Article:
The historical context of alphabet shifting in Kazakhstan is no light topic. It is absolutely tied with the division of the regions people into separate nationalities with their own trajectories and walled-off communities. This division allowed the strong, centralized government in European Russia to successfully dictate cultural and historical agendas throughout the Soviet Union.
In essence, “Arabic-script Kazakh” is nearly a contradiction in terms. When written in Arabic script, Kazakh, Tatar, Bashkir, and Karakalpak appear much more identical then then do in the current Cyrillic alphabets. Moreover, their close relationship with Uzbek, Uyghur, Kyrgyz, Turkmen, and Ottoman-Turkish was far more apparent. Though much ink has been spilled attacking the awkwardness of Arabic at correctly carrying Turkic language, the longevity of the alphabet must be re-considered rather than seen as a sign of backwardness or Oriental decadence. Rather, the very limitations of the Arabic script (i.e. writing of the various Turkic vowels) might be considered as its strength. In essence, while the Arabic script was able to add letters to represent vowels (modern Uyghur in China is an excellent example), the obscuring of the same vowels allowed for easier comprehension between speakers with different pronunciations. One can see a rough analog with the ratio of English written vowels to pronounced vowels; many differences in pronunciation are obscured, allowing much easier communication (in writing) between speakers in northern and southern portions of the United States, to say nothing of between Australia, India, England, the US, etc.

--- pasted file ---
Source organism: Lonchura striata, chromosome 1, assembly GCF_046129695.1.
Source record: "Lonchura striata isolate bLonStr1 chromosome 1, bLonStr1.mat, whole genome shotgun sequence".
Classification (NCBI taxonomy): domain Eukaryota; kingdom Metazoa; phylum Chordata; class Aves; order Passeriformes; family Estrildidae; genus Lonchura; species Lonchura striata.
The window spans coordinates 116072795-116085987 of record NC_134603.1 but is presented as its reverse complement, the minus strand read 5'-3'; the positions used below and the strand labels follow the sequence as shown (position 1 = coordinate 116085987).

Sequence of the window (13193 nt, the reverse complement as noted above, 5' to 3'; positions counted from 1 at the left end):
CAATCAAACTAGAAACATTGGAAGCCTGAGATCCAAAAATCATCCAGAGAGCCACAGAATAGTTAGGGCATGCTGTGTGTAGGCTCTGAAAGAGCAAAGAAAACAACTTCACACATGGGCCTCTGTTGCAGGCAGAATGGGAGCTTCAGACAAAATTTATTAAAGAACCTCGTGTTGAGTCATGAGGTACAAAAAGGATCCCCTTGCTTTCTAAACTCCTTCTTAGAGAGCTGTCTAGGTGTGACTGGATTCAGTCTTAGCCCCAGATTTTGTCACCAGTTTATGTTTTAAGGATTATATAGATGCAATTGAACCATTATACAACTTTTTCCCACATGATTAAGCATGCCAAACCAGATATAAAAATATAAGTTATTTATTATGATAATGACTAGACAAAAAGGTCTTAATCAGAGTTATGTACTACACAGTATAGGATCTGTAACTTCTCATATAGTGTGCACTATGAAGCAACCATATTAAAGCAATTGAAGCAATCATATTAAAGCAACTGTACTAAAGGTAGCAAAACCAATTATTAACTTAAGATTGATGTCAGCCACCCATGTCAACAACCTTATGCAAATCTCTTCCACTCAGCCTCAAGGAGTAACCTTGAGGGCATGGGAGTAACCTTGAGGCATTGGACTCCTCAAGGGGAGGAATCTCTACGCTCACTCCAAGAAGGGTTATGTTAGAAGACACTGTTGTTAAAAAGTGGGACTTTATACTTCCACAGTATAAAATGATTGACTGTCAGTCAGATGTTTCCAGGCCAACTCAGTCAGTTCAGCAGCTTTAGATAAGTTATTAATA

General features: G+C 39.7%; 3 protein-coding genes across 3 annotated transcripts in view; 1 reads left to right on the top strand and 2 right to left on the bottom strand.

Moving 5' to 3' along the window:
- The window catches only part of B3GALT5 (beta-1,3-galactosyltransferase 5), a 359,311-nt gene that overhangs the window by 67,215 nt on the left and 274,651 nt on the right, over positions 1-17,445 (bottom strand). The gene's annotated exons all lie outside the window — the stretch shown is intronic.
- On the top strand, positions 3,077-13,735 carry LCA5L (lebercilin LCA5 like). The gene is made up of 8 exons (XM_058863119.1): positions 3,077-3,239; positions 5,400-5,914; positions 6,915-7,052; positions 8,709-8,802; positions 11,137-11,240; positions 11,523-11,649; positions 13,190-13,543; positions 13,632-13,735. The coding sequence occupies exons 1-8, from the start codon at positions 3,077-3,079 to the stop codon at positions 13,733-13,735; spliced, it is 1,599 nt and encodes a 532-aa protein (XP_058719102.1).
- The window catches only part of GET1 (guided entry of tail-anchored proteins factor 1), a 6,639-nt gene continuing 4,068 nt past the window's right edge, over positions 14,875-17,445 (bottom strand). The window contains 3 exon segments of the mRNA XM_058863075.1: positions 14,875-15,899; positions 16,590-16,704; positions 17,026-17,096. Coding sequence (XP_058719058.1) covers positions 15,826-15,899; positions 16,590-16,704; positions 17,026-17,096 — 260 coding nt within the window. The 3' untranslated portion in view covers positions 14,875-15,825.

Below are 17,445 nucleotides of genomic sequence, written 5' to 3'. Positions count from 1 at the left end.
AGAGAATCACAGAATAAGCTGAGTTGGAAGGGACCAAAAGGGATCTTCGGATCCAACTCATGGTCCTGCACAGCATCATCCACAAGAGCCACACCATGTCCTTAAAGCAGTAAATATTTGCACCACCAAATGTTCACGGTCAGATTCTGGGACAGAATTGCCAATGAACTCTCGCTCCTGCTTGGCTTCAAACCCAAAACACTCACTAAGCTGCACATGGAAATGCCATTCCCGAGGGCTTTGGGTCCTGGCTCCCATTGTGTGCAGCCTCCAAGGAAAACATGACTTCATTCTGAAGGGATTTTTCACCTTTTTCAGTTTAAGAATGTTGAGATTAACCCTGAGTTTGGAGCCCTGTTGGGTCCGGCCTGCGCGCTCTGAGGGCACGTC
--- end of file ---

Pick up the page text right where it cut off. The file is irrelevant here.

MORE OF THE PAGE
The drive to create individual alphabets for the various nationalities was a part of Stalin’s early nationality policy, about which much has been written. I have little to add to that discussion, but I reference it to reiterate that this created an unequal distribution of “literacy” to the various Turkic peoples. Tatars were told they had a rich literary heritage, while the Kyrgyz were told they had no literature whatsoever before the 1920s, but only oral epics like Manas (which of course, they had in addition to written works). These arbitrary divisions, however, had little to do with the initial drive to Latinize in the 1920s.
And this is the key difference: the drive to Latinize in the 1920s was towards a universal Latin alphabet. The alphabet showcased at the first Turkology Conference in Baku in 1926 would go on to become the official alphabet of modern Turkish in the Republic of Turkey in 1928, and the official replacement for Arabic-script throughout the Turkic republics and provinces of the Soviet Union.